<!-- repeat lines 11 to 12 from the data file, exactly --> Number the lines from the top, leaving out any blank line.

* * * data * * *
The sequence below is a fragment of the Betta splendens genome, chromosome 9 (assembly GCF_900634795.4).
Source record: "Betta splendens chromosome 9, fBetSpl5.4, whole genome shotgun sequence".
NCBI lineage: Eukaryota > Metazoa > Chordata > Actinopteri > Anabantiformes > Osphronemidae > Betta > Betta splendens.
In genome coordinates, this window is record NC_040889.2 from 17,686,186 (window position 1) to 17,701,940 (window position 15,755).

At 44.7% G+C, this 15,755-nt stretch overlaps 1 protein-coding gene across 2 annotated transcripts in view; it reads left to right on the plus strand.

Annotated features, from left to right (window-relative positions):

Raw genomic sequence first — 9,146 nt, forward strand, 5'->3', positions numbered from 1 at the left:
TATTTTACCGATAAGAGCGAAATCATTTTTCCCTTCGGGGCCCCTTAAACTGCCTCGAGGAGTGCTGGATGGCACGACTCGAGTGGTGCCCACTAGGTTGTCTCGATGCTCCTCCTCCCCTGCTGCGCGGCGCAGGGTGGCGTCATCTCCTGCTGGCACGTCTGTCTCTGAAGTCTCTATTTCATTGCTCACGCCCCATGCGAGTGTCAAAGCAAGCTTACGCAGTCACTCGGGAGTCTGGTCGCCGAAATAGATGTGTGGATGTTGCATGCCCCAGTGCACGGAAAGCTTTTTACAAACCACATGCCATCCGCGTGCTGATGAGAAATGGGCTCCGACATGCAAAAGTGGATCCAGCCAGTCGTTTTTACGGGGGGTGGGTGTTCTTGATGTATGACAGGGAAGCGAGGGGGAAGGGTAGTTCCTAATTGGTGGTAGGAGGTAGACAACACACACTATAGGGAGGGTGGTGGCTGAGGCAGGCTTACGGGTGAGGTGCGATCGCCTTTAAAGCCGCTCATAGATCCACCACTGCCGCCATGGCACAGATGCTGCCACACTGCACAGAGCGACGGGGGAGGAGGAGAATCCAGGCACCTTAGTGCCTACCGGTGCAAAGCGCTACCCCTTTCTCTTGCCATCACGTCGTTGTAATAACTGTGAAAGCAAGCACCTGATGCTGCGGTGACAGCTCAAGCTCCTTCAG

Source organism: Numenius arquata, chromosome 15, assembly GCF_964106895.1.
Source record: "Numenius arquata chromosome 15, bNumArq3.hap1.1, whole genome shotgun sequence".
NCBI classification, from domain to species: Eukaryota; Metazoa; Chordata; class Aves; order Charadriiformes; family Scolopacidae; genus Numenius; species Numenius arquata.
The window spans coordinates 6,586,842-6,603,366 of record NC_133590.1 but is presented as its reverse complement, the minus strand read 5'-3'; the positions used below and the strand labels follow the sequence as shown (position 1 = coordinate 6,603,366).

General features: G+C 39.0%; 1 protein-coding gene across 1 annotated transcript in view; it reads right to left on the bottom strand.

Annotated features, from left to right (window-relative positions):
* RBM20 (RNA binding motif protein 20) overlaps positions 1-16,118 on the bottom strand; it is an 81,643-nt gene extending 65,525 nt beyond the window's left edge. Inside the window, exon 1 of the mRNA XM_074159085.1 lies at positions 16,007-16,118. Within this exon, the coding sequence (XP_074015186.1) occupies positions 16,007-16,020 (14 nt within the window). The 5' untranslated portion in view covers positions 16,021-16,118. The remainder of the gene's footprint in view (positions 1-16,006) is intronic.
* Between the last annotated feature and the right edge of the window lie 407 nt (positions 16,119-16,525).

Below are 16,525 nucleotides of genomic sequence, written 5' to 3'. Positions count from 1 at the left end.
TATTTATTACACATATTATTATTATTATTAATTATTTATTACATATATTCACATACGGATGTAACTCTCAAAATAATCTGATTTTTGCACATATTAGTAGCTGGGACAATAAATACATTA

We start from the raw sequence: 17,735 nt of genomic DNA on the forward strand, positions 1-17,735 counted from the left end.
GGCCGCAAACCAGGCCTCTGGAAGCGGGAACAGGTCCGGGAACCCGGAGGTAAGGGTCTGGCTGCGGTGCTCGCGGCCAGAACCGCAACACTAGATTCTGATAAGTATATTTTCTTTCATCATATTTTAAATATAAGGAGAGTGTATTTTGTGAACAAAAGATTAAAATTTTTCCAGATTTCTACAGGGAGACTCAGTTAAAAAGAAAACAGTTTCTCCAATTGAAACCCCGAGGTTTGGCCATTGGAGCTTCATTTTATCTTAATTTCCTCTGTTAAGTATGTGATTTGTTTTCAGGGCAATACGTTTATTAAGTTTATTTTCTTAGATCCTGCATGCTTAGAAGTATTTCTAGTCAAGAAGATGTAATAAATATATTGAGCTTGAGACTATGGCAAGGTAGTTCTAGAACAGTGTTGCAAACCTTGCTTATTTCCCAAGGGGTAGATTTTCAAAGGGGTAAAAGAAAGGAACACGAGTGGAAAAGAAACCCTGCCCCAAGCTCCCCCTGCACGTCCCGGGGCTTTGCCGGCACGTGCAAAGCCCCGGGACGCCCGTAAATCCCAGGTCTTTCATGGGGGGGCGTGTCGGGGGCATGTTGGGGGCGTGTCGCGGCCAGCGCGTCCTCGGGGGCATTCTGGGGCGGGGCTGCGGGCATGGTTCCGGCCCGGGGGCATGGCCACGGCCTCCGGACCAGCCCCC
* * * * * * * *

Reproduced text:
NCBI classification, from domain to species: Eukaryota; Metazoa; Chordata; class Aves; order Charadriiformes; family Scolopacidae; genus Numenius; species Numenius arquata.
The window spans coordinates 6,586,842-6,603,366 of record NC_133590.1 but is presented as its reverse complement, the minus strand read 5'-3'; the positions used below and the strand labels follow the sequence as shown (position 1 = coordinate 6,603,366).